Nova Scotia announces review of provincial policing structure — six months after release of Mass Casualty Commission report

In April 2020, a mass shooting that spanned several locales took the lives of nearly two-dozen Canadians, sparking a ravenous debate on stricter gun control legislation and police reform.

Nova Scotia announces review of provincial policing structure — six months after release of Mass Casualty Commission report
Facebook/Halifax Regional Police
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Nova Scotia is joining a long list of provinces who have commenced a comprehensive review of its policing structure — but for this Maritime province, the reasons hit closer to home than most.

In April 2020, a mass shooting that spanned several locales took the lives of nearly two-dozen Canadians, sparking a ravenous debate on stricter gun control legislation and prospective police reform.

Six months ago, Nova Scotia released its final report on the Mass Casualty Commission (MCC), making 130 recommendations including a new council to review its policing structure.

There are currently 10 municipal police forces in the province, with the RCMP serving as its provincial police agency.

On September 29, the Nova Scotia government updated residents on the need for an external review. 

A news release said the consultant will work alongside a police review advisory committee, "which will include people from equity-deserving groups, the provincial government, police agencies, subject matter experts and diverse community representatives."

The province named Clare MacLellan, a retired Nova Scotia Supreme Court justice, and Hayley Crichton, a public safety executive with the Justice Department, as the committee co-chairs.

A spokesperson to the advisory committee told the CBC their next course of action is to choose its members. They expect to complete their efforts by 2025, where they will unveil how policing services may differ in their delivery.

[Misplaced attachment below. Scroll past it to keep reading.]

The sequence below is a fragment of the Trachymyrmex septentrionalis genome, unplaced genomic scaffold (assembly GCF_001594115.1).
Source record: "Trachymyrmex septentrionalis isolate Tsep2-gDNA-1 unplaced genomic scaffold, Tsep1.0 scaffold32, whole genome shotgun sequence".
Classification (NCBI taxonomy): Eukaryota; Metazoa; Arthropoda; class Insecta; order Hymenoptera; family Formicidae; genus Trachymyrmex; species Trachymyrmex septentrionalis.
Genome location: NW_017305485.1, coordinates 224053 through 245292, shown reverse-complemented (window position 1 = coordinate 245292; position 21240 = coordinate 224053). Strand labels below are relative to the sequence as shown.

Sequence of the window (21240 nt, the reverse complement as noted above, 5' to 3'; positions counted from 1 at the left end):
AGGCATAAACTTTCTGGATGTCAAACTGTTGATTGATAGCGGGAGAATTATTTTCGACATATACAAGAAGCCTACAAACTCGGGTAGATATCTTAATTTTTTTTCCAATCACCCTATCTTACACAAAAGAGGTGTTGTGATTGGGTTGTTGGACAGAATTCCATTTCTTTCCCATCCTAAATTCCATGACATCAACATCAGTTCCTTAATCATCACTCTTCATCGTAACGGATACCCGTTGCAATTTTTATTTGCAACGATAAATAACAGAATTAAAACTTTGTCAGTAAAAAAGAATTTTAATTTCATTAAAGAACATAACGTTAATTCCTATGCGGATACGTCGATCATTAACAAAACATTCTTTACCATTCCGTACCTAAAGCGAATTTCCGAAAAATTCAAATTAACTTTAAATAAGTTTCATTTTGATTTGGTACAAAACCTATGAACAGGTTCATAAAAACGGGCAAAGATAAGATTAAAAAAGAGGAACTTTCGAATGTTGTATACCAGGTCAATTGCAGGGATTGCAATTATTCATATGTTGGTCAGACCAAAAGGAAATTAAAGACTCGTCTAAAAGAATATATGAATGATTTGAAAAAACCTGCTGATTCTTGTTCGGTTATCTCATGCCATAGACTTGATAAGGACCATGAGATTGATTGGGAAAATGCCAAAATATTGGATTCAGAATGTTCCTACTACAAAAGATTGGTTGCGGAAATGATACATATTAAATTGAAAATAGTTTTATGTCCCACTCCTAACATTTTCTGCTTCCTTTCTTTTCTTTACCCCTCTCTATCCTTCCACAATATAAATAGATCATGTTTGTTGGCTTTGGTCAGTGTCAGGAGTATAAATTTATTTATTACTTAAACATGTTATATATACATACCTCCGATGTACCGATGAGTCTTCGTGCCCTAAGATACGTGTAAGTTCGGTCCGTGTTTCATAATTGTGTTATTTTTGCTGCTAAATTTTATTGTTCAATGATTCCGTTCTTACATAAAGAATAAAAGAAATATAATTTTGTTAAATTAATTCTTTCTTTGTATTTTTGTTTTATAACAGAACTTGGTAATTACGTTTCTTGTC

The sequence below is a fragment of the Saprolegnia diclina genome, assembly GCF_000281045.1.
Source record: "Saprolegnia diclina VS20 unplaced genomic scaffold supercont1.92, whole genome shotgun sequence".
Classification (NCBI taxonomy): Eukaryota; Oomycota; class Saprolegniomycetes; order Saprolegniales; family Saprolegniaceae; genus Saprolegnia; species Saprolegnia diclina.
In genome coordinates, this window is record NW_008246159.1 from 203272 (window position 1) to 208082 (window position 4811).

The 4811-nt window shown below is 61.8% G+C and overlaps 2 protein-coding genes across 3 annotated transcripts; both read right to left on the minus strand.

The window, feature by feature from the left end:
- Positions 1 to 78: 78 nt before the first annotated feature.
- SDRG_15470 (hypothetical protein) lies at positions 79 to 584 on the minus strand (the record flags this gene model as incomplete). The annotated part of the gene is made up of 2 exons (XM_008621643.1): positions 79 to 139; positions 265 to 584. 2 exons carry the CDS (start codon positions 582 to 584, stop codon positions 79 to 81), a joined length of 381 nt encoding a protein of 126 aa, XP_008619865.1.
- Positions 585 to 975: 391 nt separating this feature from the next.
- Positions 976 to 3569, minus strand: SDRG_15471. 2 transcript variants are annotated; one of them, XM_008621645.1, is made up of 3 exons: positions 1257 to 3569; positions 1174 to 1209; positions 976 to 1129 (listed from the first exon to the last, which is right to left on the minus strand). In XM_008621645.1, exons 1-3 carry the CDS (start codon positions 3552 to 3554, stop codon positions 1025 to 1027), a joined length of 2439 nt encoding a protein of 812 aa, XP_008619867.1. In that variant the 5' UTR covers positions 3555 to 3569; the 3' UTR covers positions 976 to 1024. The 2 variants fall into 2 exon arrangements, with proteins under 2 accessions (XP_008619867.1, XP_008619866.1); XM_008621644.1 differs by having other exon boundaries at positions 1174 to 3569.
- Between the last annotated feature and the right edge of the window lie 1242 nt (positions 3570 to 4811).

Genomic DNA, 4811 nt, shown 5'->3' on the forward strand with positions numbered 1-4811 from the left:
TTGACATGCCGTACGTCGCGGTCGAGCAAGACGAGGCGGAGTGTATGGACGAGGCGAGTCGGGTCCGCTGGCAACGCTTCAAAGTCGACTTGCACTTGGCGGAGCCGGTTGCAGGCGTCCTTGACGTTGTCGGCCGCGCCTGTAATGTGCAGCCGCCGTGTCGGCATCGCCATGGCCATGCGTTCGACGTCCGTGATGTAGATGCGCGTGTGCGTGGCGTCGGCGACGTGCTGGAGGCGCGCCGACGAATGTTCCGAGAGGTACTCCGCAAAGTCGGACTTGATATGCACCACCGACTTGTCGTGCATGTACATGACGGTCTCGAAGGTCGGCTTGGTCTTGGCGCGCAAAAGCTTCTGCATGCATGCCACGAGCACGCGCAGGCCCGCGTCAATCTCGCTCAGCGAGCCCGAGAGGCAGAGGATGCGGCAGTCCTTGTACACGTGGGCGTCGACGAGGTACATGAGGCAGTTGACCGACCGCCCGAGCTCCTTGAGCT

"We are committed to making our communities safer, and a big part of that work is ensuring our policing services are effective, efficient and structured in a way that best serves Nova Scotians," Justice Minister Brad Johns said in a news release.

Also on September 29, the RCMP announced it met the prescribed timelines of two recommendations listed in the mass casualty report.

The police service delivered an external review of frontline supervisor training on September 27 — that has yet to be released publicly — amid its ongoing assessment of how they manage critical incidents.

"The RCMP is currently reviewing this report, and preparing a work plan to implement its recommendations," they said in a statement posted on its website. "Taken together, this work will […] improve [our] overall approach to managing crises." 

The second recommendation concerns management culture in the force that better explains how they elect, develop, recognize and reward commissioned officers and their civilian equivalents.

The RCMP published that report to its website on September 29, with a formal action plan "to foster a healthy management culture […] and to better equip officers and executives to develop as senior leaders within the organization."

The police force intends to release its mass casualty action plan later this year.

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